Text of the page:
One of the often overlooked issues with RMT is the player objecting to being beholden to the “money is power” undocumented feature of real-life. The guy with the most money gets to do the most the quickest in a game where RMT is easy, as often he’ll have the most houses, the most gold, the best characters. Suddenly the fantasy game where every player enters on equal footing starts to resemble the unfairness of real life. In Ultima Online, the whole of Ice Island on my old play shard was owned in total by one very rich doctor. The bitterness of his rampant exploitation of RMT was, and still is felt by many.

The biggest issue where RMT is concerned comes not from the practices of the infamous IGE or rampant Chinese gold-farmers camping a spot 24 hours a day. Rather it comes from inherent design flaws that developers build into the game. It would seem from a cursory glance that designers haven’t quite gotten the knack of balancing virtual economies where the amount of resources collected is not limited by supply, but rather by the quantity of player time invested. Unlimited supply means that inflation must be controlled through the clever employment of sinks, unlimited black holes into which players are constantly throwing currency. If inflation is out of control, RMT will exacerbate the problem until the economy is so destroyed that the currency is devalued.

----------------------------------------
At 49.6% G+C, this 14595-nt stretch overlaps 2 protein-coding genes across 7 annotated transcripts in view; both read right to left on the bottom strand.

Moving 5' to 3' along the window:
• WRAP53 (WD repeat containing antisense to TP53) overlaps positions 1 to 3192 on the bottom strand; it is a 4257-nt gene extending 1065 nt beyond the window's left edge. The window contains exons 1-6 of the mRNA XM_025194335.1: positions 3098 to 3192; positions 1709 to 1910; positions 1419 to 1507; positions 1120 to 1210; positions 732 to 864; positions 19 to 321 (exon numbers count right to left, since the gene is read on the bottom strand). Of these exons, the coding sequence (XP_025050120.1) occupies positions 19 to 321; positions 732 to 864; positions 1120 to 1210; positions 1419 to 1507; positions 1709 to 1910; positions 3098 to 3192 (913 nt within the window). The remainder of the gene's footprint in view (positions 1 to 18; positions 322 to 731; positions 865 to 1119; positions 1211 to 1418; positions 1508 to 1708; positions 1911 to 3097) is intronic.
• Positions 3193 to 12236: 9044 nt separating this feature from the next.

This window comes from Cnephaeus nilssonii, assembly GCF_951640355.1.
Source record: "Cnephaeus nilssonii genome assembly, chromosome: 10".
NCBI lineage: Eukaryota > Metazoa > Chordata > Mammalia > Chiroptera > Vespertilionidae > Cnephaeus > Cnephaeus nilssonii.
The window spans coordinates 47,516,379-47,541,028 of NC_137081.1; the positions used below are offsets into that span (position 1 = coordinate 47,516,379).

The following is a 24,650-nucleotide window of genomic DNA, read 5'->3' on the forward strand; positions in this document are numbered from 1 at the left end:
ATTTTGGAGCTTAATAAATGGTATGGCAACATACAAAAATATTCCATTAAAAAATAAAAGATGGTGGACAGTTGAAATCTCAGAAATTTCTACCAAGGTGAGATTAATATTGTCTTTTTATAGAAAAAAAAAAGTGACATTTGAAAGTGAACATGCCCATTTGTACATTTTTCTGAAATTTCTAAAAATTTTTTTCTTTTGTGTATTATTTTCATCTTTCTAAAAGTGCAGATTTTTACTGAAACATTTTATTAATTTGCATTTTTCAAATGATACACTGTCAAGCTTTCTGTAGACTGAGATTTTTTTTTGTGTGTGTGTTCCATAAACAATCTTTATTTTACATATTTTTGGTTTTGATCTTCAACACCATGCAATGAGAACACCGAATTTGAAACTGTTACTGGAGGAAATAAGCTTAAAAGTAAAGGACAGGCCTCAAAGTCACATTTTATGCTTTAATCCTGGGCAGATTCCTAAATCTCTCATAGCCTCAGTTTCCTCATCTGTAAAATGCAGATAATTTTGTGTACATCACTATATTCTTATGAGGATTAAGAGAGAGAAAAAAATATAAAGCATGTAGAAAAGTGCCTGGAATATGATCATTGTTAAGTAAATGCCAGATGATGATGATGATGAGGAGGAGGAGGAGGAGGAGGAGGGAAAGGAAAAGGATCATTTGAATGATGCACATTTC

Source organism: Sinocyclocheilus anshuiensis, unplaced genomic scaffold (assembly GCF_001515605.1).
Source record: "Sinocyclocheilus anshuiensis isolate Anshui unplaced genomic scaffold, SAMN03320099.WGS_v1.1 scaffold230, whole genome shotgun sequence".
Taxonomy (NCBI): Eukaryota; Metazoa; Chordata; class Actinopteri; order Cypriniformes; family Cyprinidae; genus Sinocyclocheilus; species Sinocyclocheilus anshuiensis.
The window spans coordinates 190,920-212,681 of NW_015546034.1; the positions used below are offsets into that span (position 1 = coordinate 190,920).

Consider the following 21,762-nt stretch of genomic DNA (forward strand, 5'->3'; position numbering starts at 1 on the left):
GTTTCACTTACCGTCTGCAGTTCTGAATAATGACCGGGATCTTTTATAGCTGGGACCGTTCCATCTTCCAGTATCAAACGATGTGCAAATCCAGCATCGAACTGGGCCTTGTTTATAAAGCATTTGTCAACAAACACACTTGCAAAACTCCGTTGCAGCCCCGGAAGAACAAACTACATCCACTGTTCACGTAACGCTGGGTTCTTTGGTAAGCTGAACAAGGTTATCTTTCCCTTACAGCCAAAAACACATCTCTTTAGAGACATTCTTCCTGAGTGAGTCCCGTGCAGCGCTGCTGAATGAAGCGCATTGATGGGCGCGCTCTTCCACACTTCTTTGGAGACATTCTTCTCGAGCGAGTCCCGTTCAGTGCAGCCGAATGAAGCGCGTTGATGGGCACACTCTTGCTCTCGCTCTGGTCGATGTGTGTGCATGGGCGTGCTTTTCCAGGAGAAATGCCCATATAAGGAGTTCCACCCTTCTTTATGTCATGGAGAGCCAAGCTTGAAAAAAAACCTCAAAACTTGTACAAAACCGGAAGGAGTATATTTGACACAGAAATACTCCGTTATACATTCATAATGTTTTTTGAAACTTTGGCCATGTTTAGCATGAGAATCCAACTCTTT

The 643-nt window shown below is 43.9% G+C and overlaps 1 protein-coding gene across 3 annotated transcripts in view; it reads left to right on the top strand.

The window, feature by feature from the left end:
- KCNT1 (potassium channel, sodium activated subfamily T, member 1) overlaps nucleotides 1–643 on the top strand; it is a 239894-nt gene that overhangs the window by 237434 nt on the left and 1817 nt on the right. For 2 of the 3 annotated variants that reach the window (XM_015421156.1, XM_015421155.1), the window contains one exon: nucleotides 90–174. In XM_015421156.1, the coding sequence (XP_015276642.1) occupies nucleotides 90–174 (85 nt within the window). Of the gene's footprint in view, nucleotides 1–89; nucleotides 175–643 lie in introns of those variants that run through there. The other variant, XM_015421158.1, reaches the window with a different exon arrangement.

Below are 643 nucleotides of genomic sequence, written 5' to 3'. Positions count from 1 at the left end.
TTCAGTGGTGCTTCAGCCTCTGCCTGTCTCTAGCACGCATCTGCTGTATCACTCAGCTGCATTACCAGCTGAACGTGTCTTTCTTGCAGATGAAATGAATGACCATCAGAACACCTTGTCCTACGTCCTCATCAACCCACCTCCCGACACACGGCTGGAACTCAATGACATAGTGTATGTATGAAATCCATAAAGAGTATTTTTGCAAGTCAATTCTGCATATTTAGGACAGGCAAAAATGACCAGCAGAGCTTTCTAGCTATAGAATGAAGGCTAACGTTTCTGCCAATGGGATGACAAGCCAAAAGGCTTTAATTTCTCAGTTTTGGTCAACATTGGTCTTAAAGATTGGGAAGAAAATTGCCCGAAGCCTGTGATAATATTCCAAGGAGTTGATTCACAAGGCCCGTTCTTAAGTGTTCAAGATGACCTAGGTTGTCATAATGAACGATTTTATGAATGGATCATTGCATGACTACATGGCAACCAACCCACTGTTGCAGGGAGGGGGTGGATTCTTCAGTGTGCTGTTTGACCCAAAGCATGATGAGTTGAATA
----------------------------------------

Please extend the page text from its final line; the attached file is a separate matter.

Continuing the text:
One of the best tactics is to first scale Achievement based on level of Time invested. This translates as specifying strict requirements for items and exceptional equipment based on level or skill. Binding an item to a player helps by limiting the number of transactions a segment of the virtual economy (the item itself) can experience. Durability is always a great standby as a gold sink, keeping the penalty for player death or item use in place while logically presenting a form of economic entropy posed against the unlimited accrual of currency.

Restricting the dependency of players on the value of currency can also aid in reducing the effective reach of RMT. A player is less likely to go out and buy a horse for 700 gold if he knows at Level 48 he will get one for free. A strong system-featured barter economy with emphasis on player-created items and services would go a long way to decentralizing the machinations of RMT. Let’s look into the beneficial and destructive effects of Real-Money Transfer a bit.